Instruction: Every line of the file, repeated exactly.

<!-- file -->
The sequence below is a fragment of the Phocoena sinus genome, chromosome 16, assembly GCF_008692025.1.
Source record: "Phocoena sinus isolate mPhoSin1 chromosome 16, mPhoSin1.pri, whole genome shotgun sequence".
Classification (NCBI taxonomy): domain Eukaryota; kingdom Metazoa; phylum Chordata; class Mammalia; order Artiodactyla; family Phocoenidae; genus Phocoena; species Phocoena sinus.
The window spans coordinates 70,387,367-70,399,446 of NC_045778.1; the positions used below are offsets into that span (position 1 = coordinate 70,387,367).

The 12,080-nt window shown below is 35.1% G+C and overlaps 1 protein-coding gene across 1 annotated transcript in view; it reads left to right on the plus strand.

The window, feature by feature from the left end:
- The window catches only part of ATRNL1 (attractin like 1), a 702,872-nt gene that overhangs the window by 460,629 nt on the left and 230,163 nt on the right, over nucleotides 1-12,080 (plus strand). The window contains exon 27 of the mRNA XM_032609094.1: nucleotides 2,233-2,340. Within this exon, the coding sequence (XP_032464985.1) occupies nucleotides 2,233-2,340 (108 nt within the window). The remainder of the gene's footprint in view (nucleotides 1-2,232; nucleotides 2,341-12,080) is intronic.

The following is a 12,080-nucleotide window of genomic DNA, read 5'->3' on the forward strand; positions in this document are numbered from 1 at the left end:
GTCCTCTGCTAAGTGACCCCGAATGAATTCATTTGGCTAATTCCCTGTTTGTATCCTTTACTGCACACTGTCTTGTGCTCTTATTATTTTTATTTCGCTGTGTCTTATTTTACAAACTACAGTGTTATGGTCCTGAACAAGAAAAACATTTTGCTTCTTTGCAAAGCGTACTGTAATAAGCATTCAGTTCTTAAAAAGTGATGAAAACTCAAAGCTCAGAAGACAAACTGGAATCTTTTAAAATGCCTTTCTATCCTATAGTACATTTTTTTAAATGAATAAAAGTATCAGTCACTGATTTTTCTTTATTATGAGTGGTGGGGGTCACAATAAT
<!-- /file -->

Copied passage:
The sequence below is a fragment of the Phocoena sinus genome, chromosome 16, assembly GCF_008692025.1.
Source record: "Phocoena sinus isolate mPhoSin1 chromosome 16, mPhoSin1.pri, whole genome shotgun sequence".
Classification (NCBI taxonomy): domain Eukaryota; kingdom Metazoa; phylum Chordata; class Mammalia; order Artiodactyla; family Phocoenidae; genus Phocoena; species Phocoena sinus.
The window spans coordinates 70,387,367-70,399,446 of NC_045778.1; the positions used below are offsets into that span (position 1 = coordinate 70,387,367).

The 12,080-nt window shown below is 35.1% G+C and overlaps 1 protein-coding gene across 1 annotated transcript in view; it reads left to right on the plus strand.

The window, feature by feature from the left end:
- The window catches only part of ATRNL1 (attractin like 1), a 702,872-nt gene that overhangs the window by 460,629 nt on the left and 230,163 nt on the right, over nucleotides 1-12,080 (plus strand). The window contains exon 27 of the mRNA XM_032609094.1: nucleotides 2,233-2,340. Within this exon, the coding sequence (XP_032464985.1) occupies nucleotides 2,233-2,340 (108 nt within the window). The remainder of the gene's footprint in view (nucleotides 1-2,232; nucleotides 2,341-12,080) is intronic.

The following is a 12,080-nucleotide window of genomic DNA, read 5'->3' on the forward strand; positions in this document are numbered from 1 at the left end:
GTCCTCTGCTAAGTGACCCCGAATGAATTCATTTGGCTAATTCCCTGTTTGTATCCTTTACTGCACACTGTCTTGTGCTCTTATTATTTTTATTTCGCTGTGTCTTATTTTACAAACTACAGTGTTATGGTCCTGAACAAGAAAAACATTTTGCTTCTTTGCAAAGCGTACTGTAATAAGCATTCAGTTCTTAAAAAGTGATGAAAACTCAAAGCTCAGAAGACAAACTGGAATCTTTTAAAATGCCTTTCTATCCTATAGTACATTTTTTTAAATGAATAAAAGTATCAGTCACTGATTTTTCTTTATTATGAGTGGTGGGGGTCACAATAAT